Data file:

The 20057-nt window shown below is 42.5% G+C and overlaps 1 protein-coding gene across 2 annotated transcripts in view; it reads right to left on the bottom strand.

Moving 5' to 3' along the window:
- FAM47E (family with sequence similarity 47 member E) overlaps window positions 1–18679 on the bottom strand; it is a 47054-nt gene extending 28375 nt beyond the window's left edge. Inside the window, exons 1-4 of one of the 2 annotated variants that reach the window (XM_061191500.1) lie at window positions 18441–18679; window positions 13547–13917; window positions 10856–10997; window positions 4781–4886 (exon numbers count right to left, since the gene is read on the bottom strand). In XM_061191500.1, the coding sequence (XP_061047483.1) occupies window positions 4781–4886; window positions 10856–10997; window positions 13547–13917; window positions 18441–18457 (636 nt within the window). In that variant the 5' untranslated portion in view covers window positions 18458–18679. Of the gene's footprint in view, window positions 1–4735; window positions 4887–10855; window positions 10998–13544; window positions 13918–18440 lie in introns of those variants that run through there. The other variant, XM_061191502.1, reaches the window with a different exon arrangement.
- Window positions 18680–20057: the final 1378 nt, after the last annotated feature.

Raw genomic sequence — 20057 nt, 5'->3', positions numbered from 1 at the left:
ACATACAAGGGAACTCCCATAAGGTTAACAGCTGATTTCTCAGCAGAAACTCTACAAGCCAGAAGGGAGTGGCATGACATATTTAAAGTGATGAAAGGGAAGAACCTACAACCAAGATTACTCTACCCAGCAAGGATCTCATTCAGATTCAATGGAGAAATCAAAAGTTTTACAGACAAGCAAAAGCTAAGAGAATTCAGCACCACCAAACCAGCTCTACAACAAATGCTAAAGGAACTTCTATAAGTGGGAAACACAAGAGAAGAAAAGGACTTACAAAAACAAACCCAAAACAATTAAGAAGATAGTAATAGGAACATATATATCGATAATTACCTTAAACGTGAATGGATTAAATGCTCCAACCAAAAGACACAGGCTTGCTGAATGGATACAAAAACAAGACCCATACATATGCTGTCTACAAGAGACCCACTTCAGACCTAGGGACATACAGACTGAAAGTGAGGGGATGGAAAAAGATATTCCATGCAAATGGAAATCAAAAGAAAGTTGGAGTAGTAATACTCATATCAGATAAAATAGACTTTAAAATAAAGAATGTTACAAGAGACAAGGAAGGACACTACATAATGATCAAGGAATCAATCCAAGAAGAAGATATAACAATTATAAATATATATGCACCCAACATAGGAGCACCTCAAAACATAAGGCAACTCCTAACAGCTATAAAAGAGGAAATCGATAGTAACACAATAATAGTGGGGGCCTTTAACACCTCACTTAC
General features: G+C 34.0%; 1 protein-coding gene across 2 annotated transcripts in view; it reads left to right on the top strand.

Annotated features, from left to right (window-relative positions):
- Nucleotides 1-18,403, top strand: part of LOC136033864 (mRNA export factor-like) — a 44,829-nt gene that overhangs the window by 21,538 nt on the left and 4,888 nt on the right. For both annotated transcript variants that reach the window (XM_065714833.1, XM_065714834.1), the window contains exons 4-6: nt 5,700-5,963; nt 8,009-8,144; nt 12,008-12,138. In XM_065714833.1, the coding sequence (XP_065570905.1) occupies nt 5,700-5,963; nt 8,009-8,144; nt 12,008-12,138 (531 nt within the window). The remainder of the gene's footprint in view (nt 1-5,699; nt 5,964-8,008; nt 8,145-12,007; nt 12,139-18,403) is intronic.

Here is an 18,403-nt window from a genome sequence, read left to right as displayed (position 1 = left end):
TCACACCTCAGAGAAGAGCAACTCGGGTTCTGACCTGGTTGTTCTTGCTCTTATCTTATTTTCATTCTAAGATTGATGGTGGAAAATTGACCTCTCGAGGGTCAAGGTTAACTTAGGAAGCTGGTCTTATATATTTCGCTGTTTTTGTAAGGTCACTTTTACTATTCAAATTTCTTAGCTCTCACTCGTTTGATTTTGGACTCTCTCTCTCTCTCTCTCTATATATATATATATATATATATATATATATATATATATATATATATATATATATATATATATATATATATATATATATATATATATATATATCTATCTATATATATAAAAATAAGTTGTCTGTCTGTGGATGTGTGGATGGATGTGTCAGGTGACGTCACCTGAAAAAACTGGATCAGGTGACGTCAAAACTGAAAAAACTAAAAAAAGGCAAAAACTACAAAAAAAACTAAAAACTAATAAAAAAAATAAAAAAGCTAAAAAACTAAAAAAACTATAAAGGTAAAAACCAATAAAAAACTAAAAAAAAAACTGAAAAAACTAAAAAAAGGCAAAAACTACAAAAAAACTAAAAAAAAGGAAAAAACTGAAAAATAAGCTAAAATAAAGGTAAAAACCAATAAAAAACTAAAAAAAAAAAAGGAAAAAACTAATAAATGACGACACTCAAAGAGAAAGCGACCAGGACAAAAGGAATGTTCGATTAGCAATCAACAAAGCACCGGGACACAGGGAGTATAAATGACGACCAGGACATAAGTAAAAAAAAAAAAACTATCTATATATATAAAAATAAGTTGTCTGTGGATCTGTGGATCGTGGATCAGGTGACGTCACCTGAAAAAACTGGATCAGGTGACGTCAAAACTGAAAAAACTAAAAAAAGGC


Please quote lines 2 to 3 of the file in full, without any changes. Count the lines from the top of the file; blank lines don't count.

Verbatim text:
Moving 5' to 3' along the window:
- FAM47E (family with sequence similarity 47 member E) overlaps window positions 1–18679 on the bottom strand; it is a 47054-nt gene extending 28375 nt beyond the window's left edge. Inside the window, exons 1-4 of one of the 2 annotated variants that reach the window (XM_061191500.1) lie at window positions 18441–18679; window positions 13547–13917; window positions 10856–10997; window positions 4781–4886 (exon numbers count right to left, since the gene is read on the bottom strand). In XM_061191500.1, the coding sequence (XP_061047483.1) occupies window positions 4781–4886; window positions 10856–10997; window positions 13547–13917; window positions 18441–18457 (636 nt within the window). In that variant the 5' untranslated portion in view covers window positions 18458–18679. Of the gene's footprint in view, window positions 1–4735; window positions 4887–10855; window positions 10998–13544; window positions 13918–18440 lie in introns of those variants that run through there. The other variant, XM_061191502.1, reaches the window with a different exon arrangement.